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//
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some.f[3] = 1
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// Valid: can call non-mutating methods on a public field in outer scope
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some.f.contains(0)

Entitlements

Entitlements provide granular access control to each member of a composite. Entitlements are declared using the syntax entitlement E, where E is the name of the entitlement.

For example, the following code declares two entitlements called E and F:


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entitlement E
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entitlement F

Entitlements can be imported from other contracts and used the same way as other types. When using entitlements defined in another contract, the same qualified name syntax is used as for other types:


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contract C {
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entitlement E
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}

Outside of C, E is used with C.E syntax.

Entitlements exist in the same namespace as types, so if a contract declares a resource called R, it is impossible to declare an entitlement that is also called R.

Entitlements can be used in access modifiers composite members (fields and functions) to specify which references to those composites are allowed to access those members.

An access modifier can include more than one entitlement, joined with either an |, to indicate disjunction ("or"), or a ,, to indicate conjunction ("and"). The two kinds of separators cannot be combined in the same set.

For example:


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access(all)
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resource SomeResource {
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// requires a reference to have an `E` entitlement to read this field
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access(E)
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let a: Int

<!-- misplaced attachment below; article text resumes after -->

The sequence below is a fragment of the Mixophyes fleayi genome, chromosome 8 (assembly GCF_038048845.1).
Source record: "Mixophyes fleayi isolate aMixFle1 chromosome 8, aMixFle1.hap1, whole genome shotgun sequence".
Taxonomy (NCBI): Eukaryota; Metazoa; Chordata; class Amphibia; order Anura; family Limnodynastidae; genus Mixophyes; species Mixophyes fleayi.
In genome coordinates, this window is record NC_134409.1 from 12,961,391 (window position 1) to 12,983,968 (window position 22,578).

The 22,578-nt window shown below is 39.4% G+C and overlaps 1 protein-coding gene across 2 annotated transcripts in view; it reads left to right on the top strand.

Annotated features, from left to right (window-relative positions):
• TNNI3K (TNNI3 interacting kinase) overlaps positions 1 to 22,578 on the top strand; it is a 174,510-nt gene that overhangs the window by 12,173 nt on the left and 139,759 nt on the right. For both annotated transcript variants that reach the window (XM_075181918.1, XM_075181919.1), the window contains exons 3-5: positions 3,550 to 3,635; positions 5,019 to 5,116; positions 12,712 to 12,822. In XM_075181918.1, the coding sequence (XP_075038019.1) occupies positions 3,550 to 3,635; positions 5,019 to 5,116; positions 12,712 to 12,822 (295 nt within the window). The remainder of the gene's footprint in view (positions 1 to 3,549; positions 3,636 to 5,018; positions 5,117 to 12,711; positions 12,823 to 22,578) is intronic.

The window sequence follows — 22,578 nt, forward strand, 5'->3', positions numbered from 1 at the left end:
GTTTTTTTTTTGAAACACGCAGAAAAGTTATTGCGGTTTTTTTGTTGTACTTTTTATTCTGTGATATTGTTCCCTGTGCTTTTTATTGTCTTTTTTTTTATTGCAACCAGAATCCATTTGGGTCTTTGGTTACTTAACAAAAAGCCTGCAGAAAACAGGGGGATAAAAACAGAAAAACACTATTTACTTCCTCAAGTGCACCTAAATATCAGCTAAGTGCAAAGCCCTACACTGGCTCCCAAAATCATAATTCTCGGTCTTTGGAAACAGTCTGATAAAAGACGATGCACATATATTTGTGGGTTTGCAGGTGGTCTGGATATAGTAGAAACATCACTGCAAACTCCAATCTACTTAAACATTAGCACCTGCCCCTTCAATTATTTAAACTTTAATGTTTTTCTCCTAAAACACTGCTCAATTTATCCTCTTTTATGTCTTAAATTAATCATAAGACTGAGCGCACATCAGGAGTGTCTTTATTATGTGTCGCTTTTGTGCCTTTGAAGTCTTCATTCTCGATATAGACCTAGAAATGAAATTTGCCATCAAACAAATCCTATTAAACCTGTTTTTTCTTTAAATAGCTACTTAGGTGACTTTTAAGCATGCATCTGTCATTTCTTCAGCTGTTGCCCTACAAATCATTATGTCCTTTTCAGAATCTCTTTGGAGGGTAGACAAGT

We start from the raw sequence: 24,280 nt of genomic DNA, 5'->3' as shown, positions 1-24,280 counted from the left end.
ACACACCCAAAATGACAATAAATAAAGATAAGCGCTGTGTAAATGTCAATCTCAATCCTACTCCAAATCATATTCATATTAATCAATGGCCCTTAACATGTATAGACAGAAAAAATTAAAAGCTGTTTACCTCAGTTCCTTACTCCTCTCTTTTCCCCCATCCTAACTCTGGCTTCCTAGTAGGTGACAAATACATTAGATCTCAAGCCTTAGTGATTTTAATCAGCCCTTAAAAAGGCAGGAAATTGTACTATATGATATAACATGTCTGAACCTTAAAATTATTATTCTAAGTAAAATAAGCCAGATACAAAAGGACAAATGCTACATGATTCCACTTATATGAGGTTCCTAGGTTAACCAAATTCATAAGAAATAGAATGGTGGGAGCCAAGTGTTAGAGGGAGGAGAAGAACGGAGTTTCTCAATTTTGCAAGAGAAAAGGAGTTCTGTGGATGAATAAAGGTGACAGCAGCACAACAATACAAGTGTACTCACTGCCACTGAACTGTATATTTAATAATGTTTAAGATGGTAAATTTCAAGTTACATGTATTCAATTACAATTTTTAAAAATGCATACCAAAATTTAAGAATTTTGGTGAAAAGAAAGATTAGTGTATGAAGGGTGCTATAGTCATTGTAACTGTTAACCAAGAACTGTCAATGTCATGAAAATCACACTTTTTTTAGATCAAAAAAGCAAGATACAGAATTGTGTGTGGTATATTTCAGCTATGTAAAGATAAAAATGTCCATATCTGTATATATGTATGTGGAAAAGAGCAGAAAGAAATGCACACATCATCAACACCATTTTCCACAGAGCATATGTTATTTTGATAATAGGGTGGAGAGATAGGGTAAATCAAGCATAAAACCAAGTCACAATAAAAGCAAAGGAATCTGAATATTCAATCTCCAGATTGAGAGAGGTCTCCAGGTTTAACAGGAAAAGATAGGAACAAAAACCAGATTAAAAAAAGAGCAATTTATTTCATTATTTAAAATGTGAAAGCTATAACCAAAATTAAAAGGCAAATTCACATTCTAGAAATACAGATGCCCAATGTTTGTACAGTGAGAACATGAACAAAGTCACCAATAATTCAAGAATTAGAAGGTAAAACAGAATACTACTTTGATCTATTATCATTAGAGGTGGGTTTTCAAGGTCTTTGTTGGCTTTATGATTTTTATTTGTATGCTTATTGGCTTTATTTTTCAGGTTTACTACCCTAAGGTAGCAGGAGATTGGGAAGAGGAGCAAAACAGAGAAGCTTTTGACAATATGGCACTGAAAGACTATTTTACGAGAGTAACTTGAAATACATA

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// requires a reference to have either an `E` OR an `F` entitlement to read this field.
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access(E | F)
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let b: Int
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// requires a reference to have both an `E` AND an `F` entitlement to read this field
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access(E, F)
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let b: Int
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// intializers omitted for brevity
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// ...
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}

Assuming the following constants exists, which have owned or reference types:


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let r: @SomeResource = // ...
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let refE: auth(E) &SomeResource = // ...
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let refF: auth(F) &SomeResource = // ...
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let refEF: auth(E, F) &SomeResource = // ...
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let refEOrF: auth(E | F) &SomeResource = // ...

The references can be used as follows:


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// valid, because `r` is owned and thus is "fully entitled"
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r.a
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// valid, because `r` is owned and thus is "fully entitled"
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r.b
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// valid, because `r` is owned and thus is "fully entitled"
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r.c
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// valid, because `refE` has an `E` entitlement as required
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refE.a
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// valid, because `refE` has one of the two required entitlements
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refE.b
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// invalid, because `refE` only has one of the two required entitlements
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refE.c
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// invalid, because `refF` has an `E` entitlement, not an `F`
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refF.a
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// valid, because `refF` has one of the two required entitlements
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refF.b
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// invalid, because `refF` only has one of the two required entitlements
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refF.c
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// valid, because `refEF` has an `E` entitlement
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refEF.a
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// valid, because `refEF` has both of the two required entitlements
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refEF.b